by Leif Enger was our selected title. Participants became engrossed in a novel rich in setting, peopled by fascinating characters, and featuring miraculous events. When Reuben Land's older brother Davy kills two marauders who have come to harm the family, a town is divided between those who see him as a hero and those who see him as a cold-blooded murderer. [Visit our 2004 OBOL pages.]

Bel Canto cover image For 2003, Ann Patchett's award-winning Bel Canto was chosen as the 2003 One Book - One Lincoln selection. Readers in the Capital City became enmeshed in the lives of terrorists and hostages alike in a small South American country, and gained an increased respect for the power of music to create bonds between the most unlikely of individuals. Over the course of more than two months, participants attended nine special events tied in to the themes of Bel Canto, and gathered with over 40 more book discussion groups at libraries, bookstores, community centers and coffee shops around Lincoln. [Visit our 2003 OBOL pages.]

Plainsong cover image In 2002, Plainsong, by former Lincolnite Kent Haruf, was chosen as our city's first One Book - One Lincoln selection. The citizens of Lincoln became familiar with a group of resilient rural Coloradans who were able to forge new and unexpected family bonds after their original family relationships fell apart. Attendees enjoyed five special programs tied in to the themes of Plainsong, joined over 40 organized book discussion groups at libraries and other locations around Lincoln, and a packed house of over 500 gathered for the grand finale to hear Haruf speak. [Visit our 2002 OBOL pages.]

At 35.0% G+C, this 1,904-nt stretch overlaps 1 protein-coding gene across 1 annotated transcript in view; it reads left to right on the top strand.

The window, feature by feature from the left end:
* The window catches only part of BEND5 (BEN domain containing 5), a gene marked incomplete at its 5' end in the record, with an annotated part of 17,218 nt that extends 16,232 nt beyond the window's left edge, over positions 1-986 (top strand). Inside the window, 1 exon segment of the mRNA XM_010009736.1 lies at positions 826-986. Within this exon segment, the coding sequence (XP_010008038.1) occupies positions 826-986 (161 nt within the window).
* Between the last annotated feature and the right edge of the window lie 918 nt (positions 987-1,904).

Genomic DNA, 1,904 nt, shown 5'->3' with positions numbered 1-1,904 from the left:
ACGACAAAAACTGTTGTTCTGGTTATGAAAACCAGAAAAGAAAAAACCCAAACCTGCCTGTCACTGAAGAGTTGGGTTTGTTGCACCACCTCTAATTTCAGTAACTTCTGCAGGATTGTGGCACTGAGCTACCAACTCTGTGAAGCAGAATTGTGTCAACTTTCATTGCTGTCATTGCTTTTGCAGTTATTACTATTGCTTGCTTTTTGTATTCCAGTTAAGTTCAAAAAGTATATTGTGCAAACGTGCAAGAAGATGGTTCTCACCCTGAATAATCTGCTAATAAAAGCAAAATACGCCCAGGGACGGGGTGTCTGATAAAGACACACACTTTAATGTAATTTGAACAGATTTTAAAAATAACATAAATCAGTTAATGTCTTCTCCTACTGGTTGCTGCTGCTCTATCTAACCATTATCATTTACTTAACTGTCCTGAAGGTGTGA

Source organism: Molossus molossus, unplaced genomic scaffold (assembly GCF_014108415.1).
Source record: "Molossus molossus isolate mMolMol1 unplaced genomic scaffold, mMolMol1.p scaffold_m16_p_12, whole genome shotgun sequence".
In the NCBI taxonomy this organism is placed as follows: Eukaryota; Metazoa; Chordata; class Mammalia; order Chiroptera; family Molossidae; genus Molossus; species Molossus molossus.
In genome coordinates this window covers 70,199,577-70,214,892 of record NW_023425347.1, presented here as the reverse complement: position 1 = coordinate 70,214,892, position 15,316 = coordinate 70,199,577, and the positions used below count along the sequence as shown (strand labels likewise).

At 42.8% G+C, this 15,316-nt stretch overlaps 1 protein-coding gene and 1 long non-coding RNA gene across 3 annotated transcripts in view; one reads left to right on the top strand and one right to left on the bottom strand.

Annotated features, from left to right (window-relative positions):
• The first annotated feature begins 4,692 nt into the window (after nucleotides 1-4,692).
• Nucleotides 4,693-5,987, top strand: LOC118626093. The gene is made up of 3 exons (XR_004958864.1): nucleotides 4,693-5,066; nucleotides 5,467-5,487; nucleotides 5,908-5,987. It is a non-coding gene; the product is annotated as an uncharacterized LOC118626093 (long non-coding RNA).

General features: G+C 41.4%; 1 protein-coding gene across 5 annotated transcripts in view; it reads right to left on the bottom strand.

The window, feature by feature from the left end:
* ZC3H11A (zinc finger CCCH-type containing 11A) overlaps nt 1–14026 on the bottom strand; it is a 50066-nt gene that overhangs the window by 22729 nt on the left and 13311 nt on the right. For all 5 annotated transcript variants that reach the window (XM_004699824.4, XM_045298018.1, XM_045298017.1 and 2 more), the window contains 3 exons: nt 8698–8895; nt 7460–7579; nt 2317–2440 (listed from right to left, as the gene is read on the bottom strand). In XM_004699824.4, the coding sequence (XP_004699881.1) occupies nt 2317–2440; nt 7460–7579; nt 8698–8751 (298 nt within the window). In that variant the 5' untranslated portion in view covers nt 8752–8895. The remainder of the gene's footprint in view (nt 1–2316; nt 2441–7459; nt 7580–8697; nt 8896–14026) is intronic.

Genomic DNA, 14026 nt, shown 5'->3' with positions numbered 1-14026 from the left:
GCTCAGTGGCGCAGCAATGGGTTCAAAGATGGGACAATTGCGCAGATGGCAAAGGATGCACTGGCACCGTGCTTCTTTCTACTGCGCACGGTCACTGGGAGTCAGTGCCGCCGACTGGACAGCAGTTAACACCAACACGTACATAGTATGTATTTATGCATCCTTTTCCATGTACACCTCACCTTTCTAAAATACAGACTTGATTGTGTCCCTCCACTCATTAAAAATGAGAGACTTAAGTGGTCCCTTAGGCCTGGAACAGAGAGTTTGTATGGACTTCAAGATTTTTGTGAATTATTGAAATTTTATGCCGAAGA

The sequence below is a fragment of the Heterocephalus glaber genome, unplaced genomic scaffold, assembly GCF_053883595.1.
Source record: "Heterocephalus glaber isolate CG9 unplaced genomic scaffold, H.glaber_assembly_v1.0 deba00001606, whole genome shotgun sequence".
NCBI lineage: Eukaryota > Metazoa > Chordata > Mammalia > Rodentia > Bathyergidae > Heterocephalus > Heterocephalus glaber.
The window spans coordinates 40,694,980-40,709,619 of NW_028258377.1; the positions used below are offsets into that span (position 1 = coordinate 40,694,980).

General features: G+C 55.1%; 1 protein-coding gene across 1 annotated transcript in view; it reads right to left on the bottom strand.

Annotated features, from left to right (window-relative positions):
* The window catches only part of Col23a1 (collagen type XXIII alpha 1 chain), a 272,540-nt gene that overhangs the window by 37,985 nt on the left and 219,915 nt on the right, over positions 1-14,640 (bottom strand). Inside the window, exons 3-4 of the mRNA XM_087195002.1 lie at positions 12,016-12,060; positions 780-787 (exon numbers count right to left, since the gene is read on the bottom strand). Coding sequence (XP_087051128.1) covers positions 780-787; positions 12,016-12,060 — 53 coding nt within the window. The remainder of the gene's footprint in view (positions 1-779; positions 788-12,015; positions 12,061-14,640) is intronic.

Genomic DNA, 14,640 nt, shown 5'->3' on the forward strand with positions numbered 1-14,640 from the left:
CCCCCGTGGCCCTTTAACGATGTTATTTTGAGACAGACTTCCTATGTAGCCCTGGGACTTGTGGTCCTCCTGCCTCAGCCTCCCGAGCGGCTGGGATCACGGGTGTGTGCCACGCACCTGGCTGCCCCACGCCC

One Book - One Lincoln is a community reading program co-sponsored by Lincoln City Libraries and the Lincoln Journal Star. The program encourages all adults in Lincoln and Lancaster County to read and discuss the same book at the same time. The goal of the program is to encourage reading and dialogue by creating a community wide reading and discussion experience.

A list of what other communities are reading for similar programs can be found on the One Book Reading Promotion Projects page on the Library of Congress Center for the Book Web site.